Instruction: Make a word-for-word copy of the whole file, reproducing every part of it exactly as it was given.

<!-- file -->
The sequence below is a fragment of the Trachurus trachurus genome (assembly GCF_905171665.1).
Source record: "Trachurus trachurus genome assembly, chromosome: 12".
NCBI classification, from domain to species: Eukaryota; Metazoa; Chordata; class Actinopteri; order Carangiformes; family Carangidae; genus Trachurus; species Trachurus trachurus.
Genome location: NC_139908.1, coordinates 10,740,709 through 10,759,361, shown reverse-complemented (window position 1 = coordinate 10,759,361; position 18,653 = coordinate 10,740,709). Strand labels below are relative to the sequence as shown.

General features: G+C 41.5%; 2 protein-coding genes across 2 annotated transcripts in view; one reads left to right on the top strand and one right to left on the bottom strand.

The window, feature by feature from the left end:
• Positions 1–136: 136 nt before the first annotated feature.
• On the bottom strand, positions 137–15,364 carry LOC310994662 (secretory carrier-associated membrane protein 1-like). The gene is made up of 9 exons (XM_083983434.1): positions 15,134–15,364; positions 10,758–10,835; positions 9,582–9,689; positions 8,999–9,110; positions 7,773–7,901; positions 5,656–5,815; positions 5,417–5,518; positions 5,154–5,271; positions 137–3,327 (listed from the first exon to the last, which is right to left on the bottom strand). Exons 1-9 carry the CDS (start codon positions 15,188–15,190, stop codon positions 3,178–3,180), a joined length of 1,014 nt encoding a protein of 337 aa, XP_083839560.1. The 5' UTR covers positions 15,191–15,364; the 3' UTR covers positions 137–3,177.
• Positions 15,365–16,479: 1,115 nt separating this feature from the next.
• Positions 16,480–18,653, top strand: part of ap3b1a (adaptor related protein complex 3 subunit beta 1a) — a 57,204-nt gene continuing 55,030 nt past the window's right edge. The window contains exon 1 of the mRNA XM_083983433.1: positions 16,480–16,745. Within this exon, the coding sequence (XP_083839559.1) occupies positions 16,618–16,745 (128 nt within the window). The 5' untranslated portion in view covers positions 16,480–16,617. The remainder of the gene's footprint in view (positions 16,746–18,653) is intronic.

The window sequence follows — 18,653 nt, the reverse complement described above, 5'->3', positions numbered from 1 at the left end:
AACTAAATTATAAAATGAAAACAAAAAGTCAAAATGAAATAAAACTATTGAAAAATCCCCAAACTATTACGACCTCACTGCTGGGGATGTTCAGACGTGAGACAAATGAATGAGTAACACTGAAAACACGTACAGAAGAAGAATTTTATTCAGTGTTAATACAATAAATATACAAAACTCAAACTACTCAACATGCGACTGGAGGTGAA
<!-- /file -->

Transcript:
The sequence below is a fragment of the Trachurus trachurus genome (assembly GCF_905171665.1).
Source record: "Trachurus trachurus genome assembly, chromosome: 12".
NCBI classification, from domain to species: Eukaryota; Metazoa; Chordata; class Actinopteri; order Carangiformes; family Carangidae; genus Trachurus; species Trachurus trachurus.
Genome location: NC_139908.1, coordinates 10,740,709 through 10,759,361, shown reverse-complemented (window position 1 = coordinate 10,759,361; position 18,653 = coordinate 10,740,709). Strand labels below are relative to the sequence as shown.

General features: G+C 41.5%; 2 protein-coding genes across 2 annotated transcripts in view; one reads left to right on the top strand and one right to left on the bottom strand.

The window, feature by feature from the left end:
• Positions 1–136: 136 nt before the first annotated feature.
• On the bottom strand, positions 137–15,364 carry LOC310994662 (secretory carrier-associated membrane protein 1-like). The gene is made up of 9 exons (XM_083983434.1): positions 15,134–15,364; positions 10,758–10,835; positions 9,582–9,689; positions 8,999–9,110; positions 7,773–7,901; positions 5,656–5,815; positions 5,417–5,518; positions 5,154–5,271; positions 137–3,327 (listed from the first exon to the last, which is right to left on the bottom strand). Exons 1-9 carry the CDS (start codon positions 15,188–15,190, stop codon positions 3,178–3,180), a joined length of 1,014 nt encoding a protein of 337 aa, XP_083839560.1. The 5' UTR covers positions 15,191–15,364; the 3' UTR covers positions 137–3,177.
• Positions 15,365–16,479: 1,115 nt separating this feature from the next.
• Positions 16,480–18,653, top strand: part of ap3b1a (adaptor related protein complex 3 subunit beta 1a) — a 57,204-nt gene continuing 55,030 nt past the window's right edge. The window contains exon 1 of the mRNA XM_083983433.1: positions 16,480–16,745. Within this exon, the coding sequence (XP_083839559.1) occupies positions 16,618–16,745 (128 nt within the window). The 5' untranslated portion in view covers positions 16,480–16,617. The remainder of the gene's footprint in view (positions 16,746–18,653) is intronic.

The window sequence follows — 18,653 nt, the reverse complement described above, 5'->3', positions numbered from 1 at the left end:
AACTAAATTATAAAATGAAAACAAAAAGTCAAAATGAAATAAAACTATTGAAAAATCCCCAAACTATTACGACCTCACTGCTGGGGATGTTCAGACGTGAGACAAATGAATGAGTAACACTGAAAACACGTACAGAAGAAGAATTTTATTCAGTGTTAATACAATAAATATACAAAACTCAAACTACTCAACATGCGACTGGAGGTGAA